This story was published in partnership with The 19th, a nonprofit, nonpartisan newsroom reporting on gender, politics and policy.
Mary Rawles worked full-time as a school teacher while raising two children but noticed over the years as her kids got “fitter and smarter,” she gained more and more weight. She transformed her personal health in her 50s, retired in her 60s and, now, in the midst of a pandemic that has disproportionately isolated older adults, the 73-year-old has launched her first business: online workout classes and weight loss support.
“I wanted to offer the same to other women,” said Rawles, who is based in the San Francisco Bay Area. “You can still change; it’s never too late.”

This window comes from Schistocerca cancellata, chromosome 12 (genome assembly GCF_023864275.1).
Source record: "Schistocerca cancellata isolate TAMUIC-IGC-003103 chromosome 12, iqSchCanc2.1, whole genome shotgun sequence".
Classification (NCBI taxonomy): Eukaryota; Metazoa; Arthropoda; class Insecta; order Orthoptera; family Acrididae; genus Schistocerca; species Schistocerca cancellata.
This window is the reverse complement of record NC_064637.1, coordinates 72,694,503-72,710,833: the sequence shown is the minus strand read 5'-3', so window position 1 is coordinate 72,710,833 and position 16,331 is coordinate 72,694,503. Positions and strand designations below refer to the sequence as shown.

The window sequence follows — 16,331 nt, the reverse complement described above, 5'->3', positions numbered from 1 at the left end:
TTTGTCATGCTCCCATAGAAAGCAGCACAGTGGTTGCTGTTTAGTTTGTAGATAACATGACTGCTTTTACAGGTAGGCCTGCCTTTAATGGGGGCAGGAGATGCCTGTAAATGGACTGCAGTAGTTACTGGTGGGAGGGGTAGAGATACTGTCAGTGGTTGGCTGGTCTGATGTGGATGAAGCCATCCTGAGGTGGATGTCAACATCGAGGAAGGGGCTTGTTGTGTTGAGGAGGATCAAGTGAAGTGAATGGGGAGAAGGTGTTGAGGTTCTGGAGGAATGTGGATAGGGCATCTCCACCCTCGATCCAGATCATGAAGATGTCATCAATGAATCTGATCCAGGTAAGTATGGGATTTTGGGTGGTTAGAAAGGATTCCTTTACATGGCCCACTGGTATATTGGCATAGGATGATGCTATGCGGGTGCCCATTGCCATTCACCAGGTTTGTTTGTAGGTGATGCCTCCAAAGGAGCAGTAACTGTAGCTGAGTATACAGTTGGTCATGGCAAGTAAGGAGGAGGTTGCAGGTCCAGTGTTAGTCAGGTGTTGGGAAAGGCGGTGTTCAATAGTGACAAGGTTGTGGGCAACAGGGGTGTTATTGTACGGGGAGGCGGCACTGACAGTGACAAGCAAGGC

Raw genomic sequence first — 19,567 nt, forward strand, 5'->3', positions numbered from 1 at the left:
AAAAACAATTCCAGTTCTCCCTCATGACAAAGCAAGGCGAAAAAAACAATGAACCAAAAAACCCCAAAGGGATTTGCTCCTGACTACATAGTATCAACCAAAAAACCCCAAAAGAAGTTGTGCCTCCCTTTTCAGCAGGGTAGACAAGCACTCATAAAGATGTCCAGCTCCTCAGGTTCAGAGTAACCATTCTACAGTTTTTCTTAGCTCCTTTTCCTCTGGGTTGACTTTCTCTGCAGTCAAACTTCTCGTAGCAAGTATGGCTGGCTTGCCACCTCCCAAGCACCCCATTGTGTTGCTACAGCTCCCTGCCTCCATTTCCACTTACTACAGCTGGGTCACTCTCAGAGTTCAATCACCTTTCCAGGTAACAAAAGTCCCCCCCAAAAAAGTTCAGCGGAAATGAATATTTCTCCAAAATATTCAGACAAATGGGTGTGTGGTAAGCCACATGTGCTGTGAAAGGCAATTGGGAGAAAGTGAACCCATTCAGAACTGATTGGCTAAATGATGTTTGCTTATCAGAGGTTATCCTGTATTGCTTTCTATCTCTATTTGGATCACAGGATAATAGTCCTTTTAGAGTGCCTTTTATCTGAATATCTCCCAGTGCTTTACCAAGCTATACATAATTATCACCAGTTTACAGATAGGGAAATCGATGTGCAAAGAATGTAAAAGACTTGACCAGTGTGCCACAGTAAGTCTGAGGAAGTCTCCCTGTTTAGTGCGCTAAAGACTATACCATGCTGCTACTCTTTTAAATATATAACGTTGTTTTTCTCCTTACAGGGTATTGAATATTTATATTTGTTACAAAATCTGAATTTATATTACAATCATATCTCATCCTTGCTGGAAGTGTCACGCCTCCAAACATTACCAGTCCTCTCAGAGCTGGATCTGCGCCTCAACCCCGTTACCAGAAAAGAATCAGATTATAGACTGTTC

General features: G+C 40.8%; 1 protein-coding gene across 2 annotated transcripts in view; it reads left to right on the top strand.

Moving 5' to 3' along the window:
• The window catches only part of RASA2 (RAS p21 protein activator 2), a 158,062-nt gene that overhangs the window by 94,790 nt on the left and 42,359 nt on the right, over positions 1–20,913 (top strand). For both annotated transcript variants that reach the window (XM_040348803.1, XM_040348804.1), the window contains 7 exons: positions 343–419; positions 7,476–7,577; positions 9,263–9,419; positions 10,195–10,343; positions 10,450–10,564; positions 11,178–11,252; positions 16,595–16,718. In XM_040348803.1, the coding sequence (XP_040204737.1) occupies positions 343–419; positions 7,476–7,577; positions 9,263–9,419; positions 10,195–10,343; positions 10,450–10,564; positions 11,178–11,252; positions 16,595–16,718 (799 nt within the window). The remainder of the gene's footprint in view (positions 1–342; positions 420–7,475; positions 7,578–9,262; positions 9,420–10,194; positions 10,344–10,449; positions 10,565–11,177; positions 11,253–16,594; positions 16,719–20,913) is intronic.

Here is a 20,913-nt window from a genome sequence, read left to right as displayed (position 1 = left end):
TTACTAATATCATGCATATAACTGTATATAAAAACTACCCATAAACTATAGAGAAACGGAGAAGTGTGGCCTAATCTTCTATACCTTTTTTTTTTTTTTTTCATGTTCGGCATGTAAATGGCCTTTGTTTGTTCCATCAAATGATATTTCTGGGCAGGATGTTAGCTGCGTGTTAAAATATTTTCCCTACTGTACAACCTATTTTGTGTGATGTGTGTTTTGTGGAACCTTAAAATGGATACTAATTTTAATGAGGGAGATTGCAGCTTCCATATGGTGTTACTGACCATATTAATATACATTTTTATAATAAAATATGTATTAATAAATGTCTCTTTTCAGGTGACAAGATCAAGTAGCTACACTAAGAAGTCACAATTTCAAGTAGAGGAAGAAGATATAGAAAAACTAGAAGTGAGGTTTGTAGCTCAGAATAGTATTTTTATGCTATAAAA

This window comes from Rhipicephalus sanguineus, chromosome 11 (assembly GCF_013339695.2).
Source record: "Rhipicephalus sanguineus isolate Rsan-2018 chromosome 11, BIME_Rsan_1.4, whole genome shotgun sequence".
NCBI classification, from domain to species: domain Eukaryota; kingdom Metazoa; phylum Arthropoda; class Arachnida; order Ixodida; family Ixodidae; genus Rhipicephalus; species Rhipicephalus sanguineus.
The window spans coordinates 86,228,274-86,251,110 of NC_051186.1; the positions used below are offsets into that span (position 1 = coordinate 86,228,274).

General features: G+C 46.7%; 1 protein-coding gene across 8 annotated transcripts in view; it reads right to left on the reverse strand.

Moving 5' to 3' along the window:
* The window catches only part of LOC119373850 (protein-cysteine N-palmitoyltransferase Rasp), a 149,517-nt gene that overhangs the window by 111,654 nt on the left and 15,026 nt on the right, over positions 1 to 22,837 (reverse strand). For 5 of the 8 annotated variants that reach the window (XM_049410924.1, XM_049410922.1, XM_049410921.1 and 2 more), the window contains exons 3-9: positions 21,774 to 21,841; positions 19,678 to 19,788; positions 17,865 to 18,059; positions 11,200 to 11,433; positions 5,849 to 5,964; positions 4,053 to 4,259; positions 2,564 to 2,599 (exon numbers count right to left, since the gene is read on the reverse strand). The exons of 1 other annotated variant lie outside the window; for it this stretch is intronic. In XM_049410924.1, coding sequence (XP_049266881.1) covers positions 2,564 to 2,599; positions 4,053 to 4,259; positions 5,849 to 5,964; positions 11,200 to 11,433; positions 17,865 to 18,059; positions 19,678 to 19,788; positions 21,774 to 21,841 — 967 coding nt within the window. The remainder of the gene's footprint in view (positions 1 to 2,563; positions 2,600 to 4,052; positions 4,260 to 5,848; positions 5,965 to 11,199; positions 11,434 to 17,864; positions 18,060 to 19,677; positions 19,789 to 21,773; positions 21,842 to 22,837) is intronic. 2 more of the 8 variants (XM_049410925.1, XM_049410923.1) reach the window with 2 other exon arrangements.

Rawles said she has long had entrepreneurial aspirations, but she didn’t have the confidence or foresight to pursue them.
“I used to think of aging as a period of decline,” Rawles said. “For me, so far, the 70s are the most exciting decade I’ve lived. I have more time because I’m not raising kids and I’m retired, so I have a little bit of economic security. Because of that, it’s a time where I can really grow.”
Over the past several years, the number of women-owned businesses climbed to nearly 13 million — 42% of all U.S. businesses — and grew at double the rate of all U.S. businesses, according to the 2019 State of Women-Owned Business Report, which is based on U.S. census data.
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